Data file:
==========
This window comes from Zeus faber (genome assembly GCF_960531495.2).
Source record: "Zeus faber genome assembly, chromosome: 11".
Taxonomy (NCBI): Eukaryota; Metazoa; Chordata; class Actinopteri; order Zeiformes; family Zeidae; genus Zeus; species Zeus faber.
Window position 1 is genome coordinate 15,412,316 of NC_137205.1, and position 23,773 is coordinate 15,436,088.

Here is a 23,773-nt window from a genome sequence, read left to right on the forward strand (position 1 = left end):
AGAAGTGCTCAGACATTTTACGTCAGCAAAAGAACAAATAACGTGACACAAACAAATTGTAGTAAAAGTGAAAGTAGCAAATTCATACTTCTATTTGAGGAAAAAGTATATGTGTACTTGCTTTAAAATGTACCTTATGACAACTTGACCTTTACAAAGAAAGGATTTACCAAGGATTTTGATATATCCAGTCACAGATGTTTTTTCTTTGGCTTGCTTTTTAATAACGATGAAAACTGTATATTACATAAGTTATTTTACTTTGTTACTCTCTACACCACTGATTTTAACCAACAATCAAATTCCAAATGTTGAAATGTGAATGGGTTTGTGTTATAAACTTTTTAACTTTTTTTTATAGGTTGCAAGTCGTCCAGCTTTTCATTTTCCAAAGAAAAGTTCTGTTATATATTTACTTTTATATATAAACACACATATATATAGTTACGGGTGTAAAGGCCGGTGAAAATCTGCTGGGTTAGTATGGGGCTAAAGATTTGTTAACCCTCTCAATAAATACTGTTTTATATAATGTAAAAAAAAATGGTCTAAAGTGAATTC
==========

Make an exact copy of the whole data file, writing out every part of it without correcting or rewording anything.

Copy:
This window comes from Zeus faber (genome assembly GCF_960531495.2).
Source record: "Zeus faber genome assembly, chromosome: 11".
Taxonomy (NCBI): Eukaryota; Metazoa; Chordata; class Actinopteri; order Zeiformes; family Zeidae; genus Zeus; species Zeus faber.
Window position 1 is genome coordinate 15,412,316 of NC_137205.1, and position 23,773 is coordinate 15,436,088.

Here is a 23,773-nt window from a genome sequence, read left to right on the forward strand (position 1 = left end):
AGAAGTGCTCAGACATTTTACGTCAGCAAAAGAACAAATAACGTGACACAAACAAATTGTAGTAAAAGTGAAAGTAGCAAATTCATACTTCTATTTGAGGAAAAAGTATATGTGTACTTGCTTTAAAATGTACCTTATGACAACTTGACCTTTACAAAGAAAGGATTTACCAAGGATTTTGATATATCCAGTCACAGATGTTTTTTCTTTGGCTTGCTTTTTAATAACGATGAAAACTGTATATTACATAAGTTATTTTACTTTGTTACTCTCTACACCACTGATTTTAACCAACAATCAAATTCCAAATGTTGAAATGTGAATGGGTTTGTGTTATAAACTTTTTAACTTTTTTTTATAGGTTGCAAGTCGTCCAGCTTTTCATTTTCCAAAGAAAAGTTCTGTTATATATTTACTTTTATATATAAACACACATATATATAGTTACGGGTGTAAAGGCCGGTGAAAATCTGCTGGGTTAGTATGGGGCTAAAGATTTGTTAACCCTCTCAATAAATACTGTTTTATATAATGTAAAAAAAAATGGTCTAAAGTGAATTC